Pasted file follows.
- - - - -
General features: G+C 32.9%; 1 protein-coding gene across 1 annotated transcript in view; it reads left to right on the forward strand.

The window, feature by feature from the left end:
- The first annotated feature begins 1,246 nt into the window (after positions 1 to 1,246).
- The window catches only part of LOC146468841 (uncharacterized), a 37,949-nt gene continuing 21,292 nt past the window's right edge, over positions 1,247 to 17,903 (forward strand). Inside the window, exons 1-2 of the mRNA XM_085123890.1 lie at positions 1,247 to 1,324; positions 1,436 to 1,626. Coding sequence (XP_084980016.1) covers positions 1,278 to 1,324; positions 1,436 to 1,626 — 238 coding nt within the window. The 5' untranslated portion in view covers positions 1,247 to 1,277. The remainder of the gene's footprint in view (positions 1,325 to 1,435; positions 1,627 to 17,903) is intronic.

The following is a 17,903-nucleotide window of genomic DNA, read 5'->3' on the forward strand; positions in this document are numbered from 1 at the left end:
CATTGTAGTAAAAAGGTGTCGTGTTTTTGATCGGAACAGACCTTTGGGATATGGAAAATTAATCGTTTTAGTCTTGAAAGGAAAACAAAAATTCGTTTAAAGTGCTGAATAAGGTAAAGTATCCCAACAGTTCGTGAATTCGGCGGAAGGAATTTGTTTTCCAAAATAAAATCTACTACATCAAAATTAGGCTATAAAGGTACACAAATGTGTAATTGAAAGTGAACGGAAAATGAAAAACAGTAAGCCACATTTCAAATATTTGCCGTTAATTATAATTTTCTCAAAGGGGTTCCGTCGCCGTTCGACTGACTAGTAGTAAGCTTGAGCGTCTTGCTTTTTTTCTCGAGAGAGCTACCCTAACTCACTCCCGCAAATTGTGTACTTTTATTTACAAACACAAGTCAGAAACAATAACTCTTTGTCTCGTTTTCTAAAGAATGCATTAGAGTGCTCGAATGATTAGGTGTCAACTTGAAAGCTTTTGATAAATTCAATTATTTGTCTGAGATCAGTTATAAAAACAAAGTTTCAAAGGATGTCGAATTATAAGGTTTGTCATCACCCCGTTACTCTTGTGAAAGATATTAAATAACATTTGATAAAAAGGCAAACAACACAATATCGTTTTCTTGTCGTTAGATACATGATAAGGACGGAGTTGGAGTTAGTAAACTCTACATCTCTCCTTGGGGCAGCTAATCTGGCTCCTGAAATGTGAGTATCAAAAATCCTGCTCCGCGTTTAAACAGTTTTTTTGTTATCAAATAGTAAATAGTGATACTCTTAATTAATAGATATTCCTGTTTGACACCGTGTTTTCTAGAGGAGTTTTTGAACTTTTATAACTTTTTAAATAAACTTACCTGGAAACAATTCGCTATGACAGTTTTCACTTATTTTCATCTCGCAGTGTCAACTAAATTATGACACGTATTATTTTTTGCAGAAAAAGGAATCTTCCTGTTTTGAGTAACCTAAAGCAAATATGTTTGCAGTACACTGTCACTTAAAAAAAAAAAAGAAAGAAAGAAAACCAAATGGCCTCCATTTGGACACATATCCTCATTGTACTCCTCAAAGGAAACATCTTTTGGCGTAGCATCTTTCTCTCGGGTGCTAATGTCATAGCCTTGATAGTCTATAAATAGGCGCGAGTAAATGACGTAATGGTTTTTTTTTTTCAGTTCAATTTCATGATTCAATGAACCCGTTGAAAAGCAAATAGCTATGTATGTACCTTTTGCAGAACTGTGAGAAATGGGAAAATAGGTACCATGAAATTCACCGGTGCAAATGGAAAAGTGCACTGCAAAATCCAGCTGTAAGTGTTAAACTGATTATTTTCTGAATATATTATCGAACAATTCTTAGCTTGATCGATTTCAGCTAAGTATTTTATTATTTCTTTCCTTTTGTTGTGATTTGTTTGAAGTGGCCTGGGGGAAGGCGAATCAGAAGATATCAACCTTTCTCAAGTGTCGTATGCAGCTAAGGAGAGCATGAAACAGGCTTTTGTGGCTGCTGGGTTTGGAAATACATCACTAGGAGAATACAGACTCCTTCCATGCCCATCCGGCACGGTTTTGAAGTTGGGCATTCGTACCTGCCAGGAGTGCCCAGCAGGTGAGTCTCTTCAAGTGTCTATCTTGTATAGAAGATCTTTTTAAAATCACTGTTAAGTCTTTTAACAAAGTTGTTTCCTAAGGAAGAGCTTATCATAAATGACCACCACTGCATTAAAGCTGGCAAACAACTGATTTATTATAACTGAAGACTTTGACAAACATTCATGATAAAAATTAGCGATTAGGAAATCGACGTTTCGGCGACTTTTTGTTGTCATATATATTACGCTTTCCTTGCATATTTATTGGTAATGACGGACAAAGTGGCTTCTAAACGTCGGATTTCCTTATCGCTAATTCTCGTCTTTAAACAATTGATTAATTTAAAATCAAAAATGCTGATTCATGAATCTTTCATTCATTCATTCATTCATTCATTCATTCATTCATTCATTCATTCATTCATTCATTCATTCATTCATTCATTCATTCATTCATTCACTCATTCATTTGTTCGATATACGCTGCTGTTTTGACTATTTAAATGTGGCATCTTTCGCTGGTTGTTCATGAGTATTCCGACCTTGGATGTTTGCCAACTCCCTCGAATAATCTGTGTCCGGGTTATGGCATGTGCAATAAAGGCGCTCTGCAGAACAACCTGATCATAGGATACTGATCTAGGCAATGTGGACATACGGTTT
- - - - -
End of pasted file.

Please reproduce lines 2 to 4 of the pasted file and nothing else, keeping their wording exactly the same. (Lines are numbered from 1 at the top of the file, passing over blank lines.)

The window, feature by feature from the left end:
- The first annotated feature begins 1,246 nt into the window (after positions 1 to 1,246).
- The window catches only part of LOC146468841 (uncharacterized), a 37,949-nt gene continuing 21,292 nt past the window's right edge, over positions 1,247 to 17,903 (forward strand). Inside the window, exons 1-2 of the mRNA XM_085123890.1 lie at positions 1,247 to 1,324; positions 1,436 to 1,626. Coding sequence (XP_084980016.1) covers positions 1,278 to 1,324; positions 1,436 to 1,626 — 238 coding nt within the window. The 5' untranslated portion in view covers positions 1,247 to 1,277. The remainder of the gene's footprint in view (positions 1,325 to 1,435; positions 1,627 to 17,903) is intronic.